To identify reasons adolescents refuse to participate in a randomized trial of intensive therapy (IT) for IDDM, to describe the patient characteristics of those who consent and those who refuse to participate, and to examine recruiter effects on trial participation rates.
A total of 99 adolescents, age 11–18 years, were provided with the results of the Diabetes Control and Complications Trial and approached for possible study participation by two nurse recruiters. Adolescents refusing the trial were administered a semi-structured interview to describe reasons for study refusal; responses were recorded and later coded into categories. Patient characteristics of consenters and refusers were collected and compared. The differential enrollment rates of the two nurse recruiters were also compared.
A total of 56 patients (∼57%) agreed to participate; 43 refused. The four most common reasons for study refusal were 1) increased clinic visits (42%), 2) increased insulin injections (30%), 3) increased frequency of self-monitoring of blood glucose (SMBG) (28%), and 4) transportation difficulties (19%). Concerns about randomization to an unwanted treatment condition and fears of hypoglycemia or weight gain were rarely cited. Consenters and refusers did not differ in demographic characteristics, disease status, or family composition. Large differences were found between the two nurse recruiters: one experienced a 60% refusal rate, while the other experienced a 27% refusal rate.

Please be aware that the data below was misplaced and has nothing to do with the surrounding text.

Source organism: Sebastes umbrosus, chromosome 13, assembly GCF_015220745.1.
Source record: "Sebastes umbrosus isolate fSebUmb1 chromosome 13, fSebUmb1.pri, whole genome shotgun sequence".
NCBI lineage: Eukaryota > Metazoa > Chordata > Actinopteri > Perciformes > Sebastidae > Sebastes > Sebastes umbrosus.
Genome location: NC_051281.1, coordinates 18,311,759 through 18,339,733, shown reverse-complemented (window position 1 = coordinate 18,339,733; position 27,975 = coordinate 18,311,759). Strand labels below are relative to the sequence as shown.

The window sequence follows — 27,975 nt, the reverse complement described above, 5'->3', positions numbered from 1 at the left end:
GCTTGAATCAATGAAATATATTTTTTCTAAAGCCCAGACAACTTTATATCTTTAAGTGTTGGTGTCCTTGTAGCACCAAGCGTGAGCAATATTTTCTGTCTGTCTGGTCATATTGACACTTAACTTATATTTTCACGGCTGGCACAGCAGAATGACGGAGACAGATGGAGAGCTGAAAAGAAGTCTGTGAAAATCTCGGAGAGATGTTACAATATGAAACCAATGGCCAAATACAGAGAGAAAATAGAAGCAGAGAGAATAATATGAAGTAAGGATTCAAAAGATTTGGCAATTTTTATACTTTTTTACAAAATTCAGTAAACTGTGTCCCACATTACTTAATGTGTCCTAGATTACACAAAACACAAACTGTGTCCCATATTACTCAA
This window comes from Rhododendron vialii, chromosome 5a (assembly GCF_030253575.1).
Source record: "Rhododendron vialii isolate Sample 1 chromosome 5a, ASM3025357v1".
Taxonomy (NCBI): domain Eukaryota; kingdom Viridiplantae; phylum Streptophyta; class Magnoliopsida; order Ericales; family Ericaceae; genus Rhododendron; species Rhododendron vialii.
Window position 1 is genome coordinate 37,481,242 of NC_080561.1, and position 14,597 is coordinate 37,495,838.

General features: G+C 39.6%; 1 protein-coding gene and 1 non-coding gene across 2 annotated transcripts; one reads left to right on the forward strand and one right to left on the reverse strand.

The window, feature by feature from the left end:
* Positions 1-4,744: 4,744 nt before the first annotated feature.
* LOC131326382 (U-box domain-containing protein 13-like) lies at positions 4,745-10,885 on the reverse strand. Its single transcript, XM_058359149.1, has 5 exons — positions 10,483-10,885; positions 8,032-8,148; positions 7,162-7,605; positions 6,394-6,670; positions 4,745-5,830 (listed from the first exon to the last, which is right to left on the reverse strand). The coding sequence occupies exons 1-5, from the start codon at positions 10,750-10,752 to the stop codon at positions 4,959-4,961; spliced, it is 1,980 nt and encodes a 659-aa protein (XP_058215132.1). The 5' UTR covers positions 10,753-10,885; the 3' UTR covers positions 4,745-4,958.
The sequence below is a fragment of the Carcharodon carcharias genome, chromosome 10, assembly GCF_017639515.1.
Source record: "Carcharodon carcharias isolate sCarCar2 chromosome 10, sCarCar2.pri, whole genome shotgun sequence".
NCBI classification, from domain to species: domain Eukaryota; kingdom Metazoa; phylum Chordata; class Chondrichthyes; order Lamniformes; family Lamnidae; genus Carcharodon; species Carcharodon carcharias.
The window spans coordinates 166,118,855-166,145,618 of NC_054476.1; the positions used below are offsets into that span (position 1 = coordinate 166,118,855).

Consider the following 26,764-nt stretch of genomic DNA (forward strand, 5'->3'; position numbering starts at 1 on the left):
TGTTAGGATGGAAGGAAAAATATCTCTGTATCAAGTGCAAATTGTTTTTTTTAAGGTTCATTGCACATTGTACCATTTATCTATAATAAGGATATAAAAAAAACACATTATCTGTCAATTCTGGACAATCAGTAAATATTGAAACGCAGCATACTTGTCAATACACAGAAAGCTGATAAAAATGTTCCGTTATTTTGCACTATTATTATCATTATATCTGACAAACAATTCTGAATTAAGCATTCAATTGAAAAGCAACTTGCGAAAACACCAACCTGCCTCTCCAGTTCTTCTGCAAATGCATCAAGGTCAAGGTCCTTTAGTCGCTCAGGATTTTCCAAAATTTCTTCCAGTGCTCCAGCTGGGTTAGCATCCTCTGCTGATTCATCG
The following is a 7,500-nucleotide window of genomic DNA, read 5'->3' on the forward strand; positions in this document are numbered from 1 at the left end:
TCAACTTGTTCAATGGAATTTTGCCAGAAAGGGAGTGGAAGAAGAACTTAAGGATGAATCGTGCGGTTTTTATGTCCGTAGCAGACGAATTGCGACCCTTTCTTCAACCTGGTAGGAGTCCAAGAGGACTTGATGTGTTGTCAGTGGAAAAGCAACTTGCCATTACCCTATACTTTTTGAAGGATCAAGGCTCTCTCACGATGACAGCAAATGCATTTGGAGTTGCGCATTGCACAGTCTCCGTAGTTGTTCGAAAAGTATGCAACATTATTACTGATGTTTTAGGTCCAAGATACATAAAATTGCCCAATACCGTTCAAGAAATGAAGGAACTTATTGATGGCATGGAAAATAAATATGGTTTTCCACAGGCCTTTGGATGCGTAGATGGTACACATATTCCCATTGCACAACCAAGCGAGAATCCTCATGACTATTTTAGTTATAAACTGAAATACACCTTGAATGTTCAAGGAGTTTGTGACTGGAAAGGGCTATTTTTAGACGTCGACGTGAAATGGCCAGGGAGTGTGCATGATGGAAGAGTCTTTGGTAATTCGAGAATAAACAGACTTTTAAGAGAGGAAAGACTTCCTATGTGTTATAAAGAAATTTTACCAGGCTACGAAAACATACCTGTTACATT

Issues of convenience (increased clinic visits, transportation difficulties) and concerns about the demands of IT (increased injections and SMBG) were the predominant reasons for trial refusal. Patient characteristics did not differentiate consenters from refusers. However, recruiters differed greatly in study refusal rates, suggesting that provider behavior may be an important but understudied aspect of adolescent acceptance of randomized trials in general and IT in particular.